Our parents’ generation—what Tom Brokaw so famously called the Greatest Generation—were a group of folks born between 1901 and 1927. They grew up in the Great Depression and fought in World War II. The new technologies of radio and telephone had a major impact on their lives. There was a shift from rural America to urban and suburban living. The times they lived in shaped their character and values. They were known for their persistence and taking personal responsibility. They had a strong work ethic and sense of loyalty.
In 1950, a sixty-five-year-old man had an average retirement of eight years, 45 percent of these men continued to work, and the average social security benefit was $280 per month.1 The retirement decision was driven by going away from work, rather than going toward some new activity. The retiree had a simple life and lived modestly, usually in the community where he or she had worked. Those of the Greatest Generation are often the parents of the baby boomers.
Our baby boomer generation was born between 1946 and 1964. We grew up in a strong postwar economy and were the first generation to grow up with TV. It was a politically active generation, making important progress in advancing civil rights and feminism. It is a generation that is self-assured and decisive, while at the same time resourceful, competitive, and focused.
According to US Census Bureau data, the average length of retirement is now eighteen years, 20 percent of retirees are continuing to work, and average monthly social security payments are $1,503. In addition, retirees now have Medicare coverage for a large part of their medical expenses. More money, more time, and a generation known for its activism are a powerful combination of drivers for a reinvented retirement.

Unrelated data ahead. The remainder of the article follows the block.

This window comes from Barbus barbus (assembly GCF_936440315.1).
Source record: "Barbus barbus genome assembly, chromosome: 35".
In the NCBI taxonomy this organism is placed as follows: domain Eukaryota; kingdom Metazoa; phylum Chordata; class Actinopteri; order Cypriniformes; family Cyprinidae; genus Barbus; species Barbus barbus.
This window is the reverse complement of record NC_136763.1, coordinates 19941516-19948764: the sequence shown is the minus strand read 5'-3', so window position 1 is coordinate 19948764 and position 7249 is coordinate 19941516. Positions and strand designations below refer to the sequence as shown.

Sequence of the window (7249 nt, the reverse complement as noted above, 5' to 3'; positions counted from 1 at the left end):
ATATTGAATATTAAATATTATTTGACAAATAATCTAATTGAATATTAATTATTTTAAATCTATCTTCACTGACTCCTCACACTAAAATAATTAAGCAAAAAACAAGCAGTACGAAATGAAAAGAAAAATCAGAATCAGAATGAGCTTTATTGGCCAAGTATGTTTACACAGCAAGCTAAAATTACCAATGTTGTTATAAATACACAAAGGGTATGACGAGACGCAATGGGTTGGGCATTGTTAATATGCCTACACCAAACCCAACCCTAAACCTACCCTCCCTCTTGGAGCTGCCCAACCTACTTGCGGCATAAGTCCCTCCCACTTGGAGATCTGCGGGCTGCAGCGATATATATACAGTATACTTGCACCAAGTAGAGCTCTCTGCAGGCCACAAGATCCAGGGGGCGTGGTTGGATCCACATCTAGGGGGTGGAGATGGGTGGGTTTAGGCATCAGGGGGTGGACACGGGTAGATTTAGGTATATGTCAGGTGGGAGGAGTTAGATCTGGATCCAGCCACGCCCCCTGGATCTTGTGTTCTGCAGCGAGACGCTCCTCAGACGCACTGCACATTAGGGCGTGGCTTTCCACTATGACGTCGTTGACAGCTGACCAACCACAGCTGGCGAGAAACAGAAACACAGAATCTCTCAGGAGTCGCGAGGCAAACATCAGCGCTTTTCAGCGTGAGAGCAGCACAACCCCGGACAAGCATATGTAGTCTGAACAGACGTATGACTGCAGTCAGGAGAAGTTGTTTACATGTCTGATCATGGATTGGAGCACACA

With those stark differences between the two generations, it’s not surprising that our generation is reinventing retirement. Those in our boomer generation are being activists and pushing our limits. We want more—more activity, more passion, more experimentation. No longer is retirement simply ceasing work and adding a leisure activity or two. It’s so much more. Giving voice to these changes by sharing the personal stories of this new generation of retirees shows just how far we’ve come. We’re having an impact on those around us.
Examples show that the stakes are higher. Many of the people who were interviewed for this book have called retirement the best time of their life. It’s time for baby boomers to see more examples of what their peers are doing. It’s time for other generations to take note of the full social potential of a reinvented and energized generation.